A Voltage-Controlled, Oscillation-Based ADC Design for Computation-in-Memory Architectures Using Emerging ReRAMs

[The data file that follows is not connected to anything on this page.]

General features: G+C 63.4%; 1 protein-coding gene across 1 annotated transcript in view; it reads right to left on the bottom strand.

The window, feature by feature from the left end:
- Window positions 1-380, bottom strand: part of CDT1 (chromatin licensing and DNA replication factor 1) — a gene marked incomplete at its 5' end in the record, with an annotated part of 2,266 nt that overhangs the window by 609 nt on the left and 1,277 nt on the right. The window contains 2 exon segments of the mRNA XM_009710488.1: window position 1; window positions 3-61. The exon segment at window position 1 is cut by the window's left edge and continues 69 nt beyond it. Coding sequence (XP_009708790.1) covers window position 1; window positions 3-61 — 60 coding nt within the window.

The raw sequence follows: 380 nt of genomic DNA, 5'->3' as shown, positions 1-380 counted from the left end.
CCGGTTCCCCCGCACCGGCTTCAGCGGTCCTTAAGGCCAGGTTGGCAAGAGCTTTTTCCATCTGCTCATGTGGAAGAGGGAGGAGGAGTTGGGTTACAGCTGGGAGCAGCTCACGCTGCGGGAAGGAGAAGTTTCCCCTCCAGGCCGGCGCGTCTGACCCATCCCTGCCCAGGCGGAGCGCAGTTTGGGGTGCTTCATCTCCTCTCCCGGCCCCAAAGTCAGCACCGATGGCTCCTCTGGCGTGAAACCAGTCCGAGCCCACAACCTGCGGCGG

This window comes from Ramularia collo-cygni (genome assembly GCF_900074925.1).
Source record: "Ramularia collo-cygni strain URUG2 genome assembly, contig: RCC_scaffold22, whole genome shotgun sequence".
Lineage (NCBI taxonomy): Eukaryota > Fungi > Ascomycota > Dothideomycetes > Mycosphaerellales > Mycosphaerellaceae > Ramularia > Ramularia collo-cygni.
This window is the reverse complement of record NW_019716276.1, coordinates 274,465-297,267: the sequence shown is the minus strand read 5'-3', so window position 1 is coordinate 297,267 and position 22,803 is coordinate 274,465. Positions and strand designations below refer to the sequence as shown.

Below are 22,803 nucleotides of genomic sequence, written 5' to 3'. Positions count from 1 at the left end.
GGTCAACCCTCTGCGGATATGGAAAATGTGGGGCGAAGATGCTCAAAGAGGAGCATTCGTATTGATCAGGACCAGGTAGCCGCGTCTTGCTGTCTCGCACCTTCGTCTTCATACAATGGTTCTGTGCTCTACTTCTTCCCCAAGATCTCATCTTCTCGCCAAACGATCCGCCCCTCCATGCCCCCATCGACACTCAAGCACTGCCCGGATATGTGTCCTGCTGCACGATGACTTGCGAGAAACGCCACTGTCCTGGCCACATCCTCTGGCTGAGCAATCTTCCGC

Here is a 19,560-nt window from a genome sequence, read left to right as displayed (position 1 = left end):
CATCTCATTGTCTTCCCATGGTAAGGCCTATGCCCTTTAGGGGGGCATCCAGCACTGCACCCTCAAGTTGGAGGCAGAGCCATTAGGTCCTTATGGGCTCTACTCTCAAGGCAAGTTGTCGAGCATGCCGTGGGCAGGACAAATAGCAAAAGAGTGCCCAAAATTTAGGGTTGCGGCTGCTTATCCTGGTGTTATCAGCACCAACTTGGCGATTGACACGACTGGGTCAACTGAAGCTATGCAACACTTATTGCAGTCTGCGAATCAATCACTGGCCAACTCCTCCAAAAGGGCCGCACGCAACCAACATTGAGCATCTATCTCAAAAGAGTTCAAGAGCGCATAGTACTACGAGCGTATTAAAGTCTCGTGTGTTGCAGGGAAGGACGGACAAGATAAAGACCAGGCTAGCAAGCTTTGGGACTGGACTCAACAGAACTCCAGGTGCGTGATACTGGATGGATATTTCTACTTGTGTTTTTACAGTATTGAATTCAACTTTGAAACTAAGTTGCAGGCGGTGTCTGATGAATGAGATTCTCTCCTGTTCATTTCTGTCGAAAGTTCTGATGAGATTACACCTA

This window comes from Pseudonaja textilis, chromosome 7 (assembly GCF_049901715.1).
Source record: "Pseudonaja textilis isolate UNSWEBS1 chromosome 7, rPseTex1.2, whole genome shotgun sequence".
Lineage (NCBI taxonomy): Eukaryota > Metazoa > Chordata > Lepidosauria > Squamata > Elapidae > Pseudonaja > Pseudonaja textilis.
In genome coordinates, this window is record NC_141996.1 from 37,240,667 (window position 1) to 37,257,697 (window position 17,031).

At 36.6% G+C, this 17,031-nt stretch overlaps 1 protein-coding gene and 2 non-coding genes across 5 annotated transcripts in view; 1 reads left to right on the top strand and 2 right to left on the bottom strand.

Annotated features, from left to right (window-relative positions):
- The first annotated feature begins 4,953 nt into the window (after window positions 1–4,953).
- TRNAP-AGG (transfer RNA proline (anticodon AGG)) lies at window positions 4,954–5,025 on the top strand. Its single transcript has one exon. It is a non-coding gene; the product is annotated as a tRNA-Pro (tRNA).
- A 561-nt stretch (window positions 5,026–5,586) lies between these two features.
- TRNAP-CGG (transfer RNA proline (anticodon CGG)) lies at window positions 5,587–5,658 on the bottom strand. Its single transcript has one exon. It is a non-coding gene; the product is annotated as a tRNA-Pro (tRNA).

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Conventional von Neumann architectures cannot successfully meet the demands of emerging computation and data-intensive applications. These shortcomings can be improved by embracing new architectural paradigms using emerging technologies. In particular, Computation-In-Memory (CiM) using emerging technologies such as Resistive Random Access Memory (ReRAM) is a promising approach to meet the computational demands of data-intensive applications such as neural networks and database queries. In CiM, computation is done in an analog manner; digitization of the results is costly in several aspects, such as area, energy, and performance, which hinders the potential of CiM. In this article, we propose an efficient Voltage-Controlled-Oscillator (VCO)-based analog-to-digital converter (ADC) design to improve the performance and energy efficiency of the CiM architecture. Due to its efficiency, the proposed ADC can be assigned in a per-column manner instead of sharing one ADC among multiple columns. This will boost the parallel execution and overall efficiency of the CiM crossbar array. The proposed ADC is evaluated using a Multiplication and Accumulation (MAC) operation implemented in ReRAM-based CiM crossbar arrays. Simulations results show that our proposed ADC can distinguish up to 32 levels within 10 ns while consuming less than 5.2 pJ of energy. In addition, our proposed ADC can tolerate ≈30% variability with a negligible impact on the performance of the ADC.